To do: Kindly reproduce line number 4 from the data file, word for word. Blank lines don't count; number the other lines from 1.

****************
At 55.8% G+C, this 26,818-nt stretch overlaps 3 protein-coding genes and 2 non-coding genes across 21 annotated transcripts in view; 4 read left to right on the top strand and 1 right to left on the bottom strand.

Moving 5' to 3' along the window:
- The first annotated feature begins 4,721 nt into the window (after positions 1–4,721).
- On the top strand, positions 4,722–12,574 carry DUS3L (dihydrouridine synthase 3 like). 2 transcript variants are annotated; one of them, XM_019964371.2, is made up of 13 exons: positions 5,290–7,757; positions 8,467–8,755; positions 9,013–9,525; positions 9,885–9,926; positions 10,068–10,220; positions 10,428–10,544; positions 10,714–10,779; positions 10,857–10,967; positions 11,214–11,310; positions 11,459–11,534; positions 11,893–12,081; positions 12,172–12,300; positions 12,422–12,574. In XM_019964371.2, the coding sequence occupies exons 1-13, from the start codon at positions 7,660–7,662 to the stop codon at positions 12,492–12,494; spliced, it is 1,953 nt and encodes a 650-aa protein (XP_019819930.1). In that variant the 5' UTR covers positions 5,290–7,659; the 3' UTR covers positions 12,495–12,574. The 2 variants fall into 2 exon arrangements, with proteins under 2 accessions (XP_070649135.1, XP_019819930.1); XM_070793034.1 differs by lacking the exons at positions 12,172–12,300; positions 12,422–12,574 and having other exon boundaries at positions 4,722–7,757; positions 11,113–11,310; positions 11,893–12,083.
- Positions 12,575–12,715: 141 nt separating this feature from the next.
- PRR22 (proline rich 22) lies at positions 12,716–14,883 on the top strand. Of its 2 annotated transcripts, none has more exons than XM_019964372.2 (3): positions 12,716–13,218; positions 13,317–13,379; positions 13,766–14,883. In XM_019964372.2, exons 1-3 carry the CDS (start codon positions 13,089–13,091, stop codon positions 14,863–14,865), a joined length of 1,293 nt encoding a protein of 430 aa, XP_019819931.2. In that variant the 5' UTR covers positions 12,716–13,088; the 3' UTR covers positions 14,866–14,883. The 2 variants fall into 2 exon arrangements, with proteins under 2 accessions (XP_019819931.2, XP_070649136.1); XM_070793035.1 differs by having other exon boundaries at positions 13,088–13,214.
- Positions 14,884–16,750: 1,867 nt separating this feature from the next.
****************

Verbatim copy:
- On the top strand, positions 4,722–12,574 carry DUS3L (dihydrouridine synthase 3 like). 2 transcript variants are annotated; one of them, XM_019964371.2, is made up of 13 exons: positions 5,290–7,757; positions 8,467–8,755; positions 9,013–9,525; positions 9,885–9,926; positions 10,068–10,220; positions 10,428–10,544; positions 10,714–10,779; positions 10,857–10,967; positions 11,214–11,310; positions 11,459–11,534; positions 11,893–12,081; positions 12,172–12,300; positions 12,422–12,574. In XM_019964371.2, the coding sequence occupies exons 1-13, from the start codon at positions 7,660–7,662 to the stop codon at positions 12,492–12,494; spliced, it is 1,953 nt and encodes a 650-aa protein (XP_019819930.1). In that variant the 5' UTR covers positions 5,290–7,659; the 3' UTR covers positions 12,495–12,574. The 2 variants fall into 2 exon arrangements, with proteins under 2 accessions (XP_070649135.1, XP_019819930.1); XM_070793034.1 differs by lacking the exons at positions 12,172–12,300; positions 12,422–12,574 and having other exon boundaries at positions 4,722–7,757; positions 11,113–11,310; positions 11,893–12,083.